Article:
The analysis of accounts receivable involves two issues:the relative size of accounts receivable and the adequacy of the allowance for uncollectible accounts. The financial statements of OB are used to illustrate these issues.
Size of Accounts Receivable – Because accounts receivable earn no return after the discount period has expired, firms should limit their investment in this asset. The size of accounts receivable is usually assessed relative to the amount of credit sales. This seems appropriate because credit sales give rise to accounts receivable. Most firms do not separately disclose credit sales, so net sales are usually used. A straightforward analysis divides gross accounts receivable by sales:
Accounts receivable as a percentage of sales = Accounts receivable (gross) / Sales
OB’s percentage increased from 5.8% in 1996 to 7.0% in 1997:
|Accounts receivable as a percentage of sales||$27,503 / $395,196
|$25,978 / $444,766
OB’s trend is not favorable. Notice that although sales declined from 1996 to 1997, the balance in accounts receivable actually increased. Although the unfavorable trend might be due to less effective management of accounts receivable, it could also be due to a changing sales pattern. If, in 1997, OB made a relatively larger proportion of its sales near year-end, we would expect to see an increase in year-end accounts receivable.
An alternative analysis involves calculating the average length of time it takes to collect a receivable.This is known as the collection period. It is calculated in two steps. First, calculate the average sales per day:
Average sales per day = Sales / 365
Next, the collection period is calculated by dividing gross accounts receivable by average sales per day.
Collection period = Accounts receivable (gross) / Average sales per day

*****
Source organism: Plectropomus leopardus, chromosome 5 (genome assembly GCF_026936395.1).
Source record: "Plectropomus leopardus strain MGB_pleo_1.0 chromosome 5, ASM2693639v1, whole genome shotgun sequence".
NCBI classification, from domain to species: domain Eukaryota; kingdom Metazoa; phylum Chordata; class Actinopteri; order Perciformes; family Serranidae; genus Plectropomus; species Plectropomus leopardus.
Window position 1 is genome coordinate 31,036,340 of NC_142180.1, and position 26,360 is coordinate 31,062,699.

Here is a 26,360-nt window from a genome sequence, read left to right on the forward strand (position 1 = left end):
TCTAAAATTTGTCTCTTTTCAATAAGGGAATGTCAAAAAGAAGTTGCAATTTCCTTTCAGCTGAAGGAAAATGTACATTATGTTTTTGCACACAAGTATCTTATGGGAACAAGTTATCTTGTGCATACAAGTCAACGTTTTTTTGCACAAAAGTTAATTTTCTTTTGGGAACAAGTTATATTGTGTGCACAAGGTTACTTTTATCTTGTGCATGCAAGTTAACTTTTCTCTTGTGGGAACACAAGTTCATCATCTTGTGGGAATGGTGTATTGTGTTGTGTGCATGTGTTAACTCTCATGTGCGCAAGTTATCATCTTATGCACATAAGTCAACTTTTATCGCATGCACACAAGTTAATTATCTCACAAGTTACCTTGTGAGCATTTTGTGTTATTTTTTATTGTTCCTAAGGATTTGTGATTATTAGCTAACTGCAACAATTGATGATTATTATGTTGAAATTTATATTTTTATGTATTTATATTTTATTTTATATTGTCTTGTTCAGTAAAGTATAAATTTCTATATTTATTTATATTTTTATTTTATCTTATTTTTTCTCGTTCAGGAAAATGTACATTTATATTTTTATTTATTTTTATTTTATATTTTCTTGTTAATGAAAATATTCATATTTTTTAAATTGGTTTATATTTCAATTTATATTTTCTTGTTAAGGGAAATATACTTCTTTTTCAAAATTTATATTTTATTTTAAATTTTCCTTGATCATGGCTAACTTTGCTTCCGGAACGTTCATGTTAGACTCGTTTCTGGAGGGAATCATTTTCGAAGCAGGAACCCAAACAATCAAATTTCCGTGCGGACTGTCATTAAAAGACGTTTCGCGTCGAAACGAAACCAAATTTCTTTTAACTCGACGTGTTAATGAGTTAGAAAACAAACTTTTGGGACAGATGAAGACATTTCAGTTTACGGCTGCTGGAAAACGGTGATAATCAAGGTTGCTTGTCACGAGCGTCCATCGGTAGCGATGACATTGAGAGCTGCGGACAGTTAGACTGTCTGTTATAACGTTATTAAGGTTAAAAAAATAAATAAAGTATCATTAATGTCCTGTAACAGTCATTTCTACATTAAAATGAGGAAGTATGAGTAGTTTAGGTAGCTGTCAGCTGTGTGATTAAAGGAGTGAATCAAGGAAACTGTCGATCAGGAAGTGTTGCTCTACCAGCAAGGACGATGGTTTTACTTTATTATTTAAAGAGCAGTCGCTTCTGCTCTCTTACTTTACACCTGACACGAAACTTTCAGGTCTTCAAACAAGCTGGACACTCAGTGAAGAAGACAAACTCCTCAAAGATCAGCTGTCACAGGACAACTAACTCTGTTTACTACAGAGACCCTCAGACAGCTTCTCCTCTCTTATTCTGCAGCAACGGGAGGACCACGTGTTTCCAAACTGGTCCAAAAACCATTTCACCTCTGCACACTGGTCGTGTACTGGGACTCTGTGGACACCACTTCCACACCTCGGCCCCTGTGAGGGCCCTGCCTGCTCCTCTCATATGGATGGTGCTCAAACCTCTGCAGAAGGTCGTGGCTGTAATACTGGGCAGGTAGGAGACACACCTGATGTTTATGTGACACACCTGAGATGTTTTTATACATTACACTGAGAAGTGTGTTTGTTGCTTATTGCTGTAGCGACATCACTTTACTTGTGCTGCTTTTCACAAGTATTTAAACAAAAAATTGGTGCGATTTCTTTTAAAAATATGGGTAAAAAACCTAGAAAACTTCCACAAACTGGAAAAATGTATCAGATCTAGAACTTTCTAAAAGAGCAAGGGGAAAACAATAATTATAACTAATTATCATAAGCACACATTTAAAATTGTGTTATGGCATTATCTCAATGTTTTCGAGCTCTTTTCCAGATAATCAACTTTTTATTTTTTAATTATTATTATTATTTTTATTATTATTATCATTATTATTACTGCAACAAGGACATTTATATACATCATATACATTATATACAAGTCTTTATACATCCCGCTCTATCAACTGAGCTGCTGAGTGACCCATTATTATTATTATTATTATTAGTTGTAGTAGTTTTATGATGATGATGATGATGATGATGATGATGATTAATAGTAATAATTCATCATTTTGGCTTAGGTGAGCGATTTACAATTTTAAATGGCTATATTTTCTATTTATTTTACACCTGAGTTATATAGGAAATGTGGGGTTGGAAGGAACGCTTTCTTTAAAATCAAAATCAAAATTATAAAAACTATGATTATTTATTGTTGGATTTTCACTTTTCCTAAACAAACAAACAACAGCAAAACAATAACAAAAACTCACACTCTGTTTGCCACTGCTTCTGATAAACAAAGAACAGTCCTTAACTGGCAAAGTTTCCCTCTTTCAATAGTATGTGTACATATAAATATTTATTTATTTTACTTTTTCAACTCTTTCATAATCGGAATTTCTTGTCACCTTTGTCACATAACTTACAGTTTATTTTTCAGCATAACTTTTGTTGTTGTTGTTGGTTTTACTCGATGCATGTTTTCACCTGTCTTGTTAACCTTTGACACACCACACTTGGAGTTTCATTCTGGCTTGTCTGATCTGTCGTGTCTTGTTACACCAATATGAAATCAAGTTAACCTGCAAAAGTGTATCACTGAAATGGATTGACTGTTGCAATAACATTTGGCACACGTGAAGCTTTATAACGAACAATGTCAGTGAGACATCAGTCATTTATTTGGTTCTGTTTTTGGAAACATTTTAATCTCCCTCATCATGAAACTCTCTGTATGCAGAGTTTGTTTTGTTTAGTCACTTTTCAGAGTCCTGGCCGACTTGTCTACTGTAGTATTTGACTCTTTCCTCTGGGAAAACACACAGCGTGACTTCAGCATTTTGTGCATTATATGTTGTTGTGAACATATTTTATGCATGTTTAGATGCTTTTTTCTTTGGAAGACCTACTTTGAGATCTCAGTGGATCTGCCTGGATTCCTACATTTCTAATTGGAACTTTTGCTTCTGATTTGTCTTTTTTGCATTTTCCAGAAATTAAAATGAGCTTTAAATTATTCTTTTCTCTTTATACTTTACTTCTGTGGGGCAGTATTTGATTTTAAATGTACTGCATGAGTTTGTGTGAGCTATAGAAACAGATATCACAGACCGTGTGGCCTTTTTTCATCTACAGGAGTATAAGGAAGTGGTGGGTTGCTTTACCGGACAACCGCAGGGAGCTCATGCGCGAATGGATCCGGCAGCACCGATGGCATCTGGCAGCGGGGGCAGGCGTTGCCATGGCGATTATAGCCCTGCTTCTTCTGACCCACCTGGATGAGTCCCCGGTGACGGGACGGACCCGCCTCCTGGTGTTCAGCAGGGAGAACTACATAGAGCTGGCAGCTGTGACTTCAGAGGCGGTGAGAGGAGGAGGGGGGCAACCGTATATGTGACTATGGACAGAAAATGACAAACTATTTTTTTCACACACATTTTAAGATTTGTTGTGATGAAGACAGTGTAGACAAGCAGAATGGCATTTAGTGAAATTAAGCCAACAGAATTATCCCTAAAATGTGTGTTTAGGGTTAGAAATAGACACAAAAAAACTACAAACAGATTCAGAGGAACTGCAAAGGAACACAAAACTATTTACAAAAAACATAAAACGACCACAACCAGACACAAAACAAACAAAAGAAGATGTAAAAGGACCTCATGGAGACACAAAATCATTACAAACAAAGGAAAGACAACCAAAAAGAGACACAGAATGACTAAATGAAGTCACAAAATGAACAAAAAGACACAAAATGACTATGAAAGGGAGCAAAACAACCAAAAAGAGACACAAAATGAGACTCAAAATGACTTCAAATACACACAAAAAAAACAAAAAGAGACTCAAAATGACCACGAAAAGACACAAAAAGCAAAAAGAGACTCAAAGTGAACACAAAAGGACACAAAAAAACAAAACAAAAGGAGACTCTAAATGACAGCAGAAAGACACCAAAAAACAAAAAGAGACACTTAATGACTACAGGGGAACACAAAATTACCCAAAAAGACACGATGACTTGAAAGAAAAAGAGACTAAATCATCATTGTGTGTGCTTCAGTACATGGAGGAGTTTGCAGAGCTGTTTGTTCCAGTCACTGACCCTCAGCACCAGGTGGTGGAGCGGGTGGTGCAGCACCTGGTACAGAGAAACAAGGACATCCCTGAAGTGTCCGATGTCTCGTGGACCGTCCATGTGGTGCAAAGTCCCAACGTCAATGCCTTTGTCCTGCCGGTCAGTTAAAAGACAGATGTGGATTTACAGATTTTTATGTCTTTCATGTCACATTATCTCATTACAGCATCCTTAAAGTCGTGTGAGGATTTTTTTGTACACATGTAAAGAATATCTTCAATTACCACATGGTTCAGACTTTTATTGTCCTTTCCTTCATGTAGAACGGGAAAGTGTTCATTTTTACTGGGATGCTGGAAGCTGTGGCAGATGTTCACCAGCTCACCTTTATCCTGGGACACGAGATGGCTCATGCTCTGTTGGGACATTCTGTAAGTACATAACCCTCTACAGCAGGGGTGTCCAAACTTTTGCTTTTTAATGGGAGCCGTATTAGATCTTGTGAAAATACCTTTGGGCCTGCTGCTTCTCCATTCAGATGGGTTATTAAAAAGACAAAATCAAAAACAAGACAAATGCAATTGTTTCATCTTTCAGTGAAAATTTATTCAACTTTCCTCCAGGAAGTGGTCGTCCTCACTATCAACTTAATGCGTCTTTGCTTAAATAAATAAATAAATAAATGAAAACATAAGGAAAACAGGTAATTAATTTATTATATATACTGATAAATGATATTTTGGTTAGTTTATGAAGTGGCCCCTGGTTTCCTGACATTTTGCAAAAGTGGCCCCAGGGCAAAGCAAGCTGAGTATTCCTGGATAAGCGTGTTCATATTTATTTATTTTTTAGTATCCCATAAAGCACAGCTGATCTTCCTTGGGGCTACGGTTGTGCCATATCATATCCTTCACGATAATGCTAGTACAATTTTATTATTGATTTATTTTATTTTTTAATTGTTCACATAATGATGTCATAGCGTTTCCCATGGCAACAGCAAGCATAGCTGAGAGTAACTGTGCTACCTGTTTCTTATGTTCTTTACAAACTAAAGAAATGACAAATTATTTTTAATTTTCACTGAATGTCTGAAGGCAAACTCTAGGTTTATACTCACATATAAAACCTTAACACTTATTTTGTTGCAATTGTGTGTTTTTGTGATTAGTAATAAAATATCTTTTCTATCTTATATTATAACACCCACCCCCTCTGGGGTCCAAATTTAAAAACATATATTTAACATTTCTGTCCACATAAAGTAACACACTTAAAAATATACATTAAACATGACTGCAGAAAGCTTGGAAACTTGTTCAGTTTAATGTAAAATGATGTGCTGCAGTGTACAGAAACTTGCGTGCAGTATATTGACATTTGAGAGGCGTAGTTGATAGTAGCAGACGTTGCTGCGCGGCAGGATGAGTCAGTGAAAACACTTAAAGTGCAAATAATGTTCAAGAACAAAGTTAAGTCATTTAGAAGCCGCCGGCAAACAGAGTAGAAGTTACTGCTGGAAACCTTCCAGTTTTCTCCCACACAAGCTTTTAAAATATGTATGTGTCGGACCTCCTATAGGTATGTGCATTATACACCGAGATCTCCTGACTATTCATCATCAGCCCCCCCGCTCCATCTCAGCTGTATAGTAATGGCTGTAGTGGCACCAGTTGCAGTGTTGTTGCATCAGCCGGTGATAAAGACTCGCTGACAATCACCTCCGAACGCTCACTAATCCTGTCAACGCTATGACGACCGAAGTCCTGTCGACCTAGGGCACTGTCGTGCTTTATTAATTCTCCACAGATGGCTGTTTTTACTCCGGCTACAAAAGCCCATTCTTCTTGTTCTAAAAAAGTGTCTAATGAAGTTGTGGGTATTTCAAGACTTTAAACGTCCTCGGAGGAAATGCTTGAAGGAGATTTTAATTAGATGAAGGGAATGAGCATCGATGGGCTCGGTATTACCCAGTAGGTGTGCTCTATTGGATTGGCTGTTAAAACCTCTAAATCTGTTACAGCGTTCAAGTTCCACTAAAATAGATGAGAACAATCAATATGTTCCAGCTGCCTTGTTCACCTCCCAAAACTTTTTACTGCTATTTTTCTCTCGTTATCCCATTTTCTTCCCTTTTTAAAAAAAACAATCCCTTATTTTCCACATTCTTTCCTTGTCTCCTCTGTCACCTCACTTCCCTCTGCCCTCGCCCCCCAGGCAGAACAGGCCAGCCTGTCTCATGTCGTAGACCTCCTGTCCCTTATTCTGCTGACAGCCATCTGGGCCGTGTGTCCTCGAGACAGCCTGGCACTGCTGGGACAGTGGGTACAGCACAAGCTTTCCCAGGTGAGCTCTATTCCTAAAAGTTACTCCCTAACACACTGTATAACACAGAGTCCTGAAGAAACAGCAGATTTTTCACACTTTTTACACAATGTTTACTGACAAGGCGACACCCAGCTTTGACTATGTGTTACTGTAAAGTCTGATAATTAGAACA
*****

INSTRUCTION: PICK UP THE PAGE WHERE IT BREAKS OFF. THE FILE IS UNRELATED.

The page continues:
This ratio indicates the number of days sales in accounts receivable.
OB’s collection period increased from 21 to 25 days. This is consistent with the analysis of accounts receivable as a percentage of sales.
Also note that food stores have a much shorter collection period than apparel manufacturers, which is due to the nature of food stores’ credit sales. Most credit sales are made via customers’ credit cards at major banks and food stores are able to collect these receivables from the banks very quickly. Some credit sales are made to businesses (such as restaurants and caterers), but these customers pay by check within a reasonable period of time.
Adequacy of Allowance for Uncollectible Accounts – Recall that writing off a specific account as uncollectible has no effect on total assets or net income. Assets and income are affected by the year-end adjustment in which uncollectible accounts are estimated. A great deal of judgment and discretion is used by management in making this estimate. Accordingly, analysts must carefully assess the reasonableness of the allowance for uncollectible accounts.
Few firms disclose their uncollectible accounts expense, yet most firms do disclose the year-end balance in the allowance for uncollectible accounts. The adequacy of this balance is usually assessed relative to the year-end accounts receivable balance. This is done by dividing the allowance by gross accounts receivable:
The reason for such a decrease is not entirely apparent. Perhaps OB made a conscious decision to decrease its sales to customers with dubious credit ratings. Such a change in the customer base would allow a decrease in the allowance for uncollectible accounts. Alternatively, recall from Chapter “The Income Statement,” that in 1997 OB ceased its European operations and terminated its relationship with certain domestic distributors. These changes altered the composition of OB’s customer base and might justify the decline in the allowance for uncollectible accounts.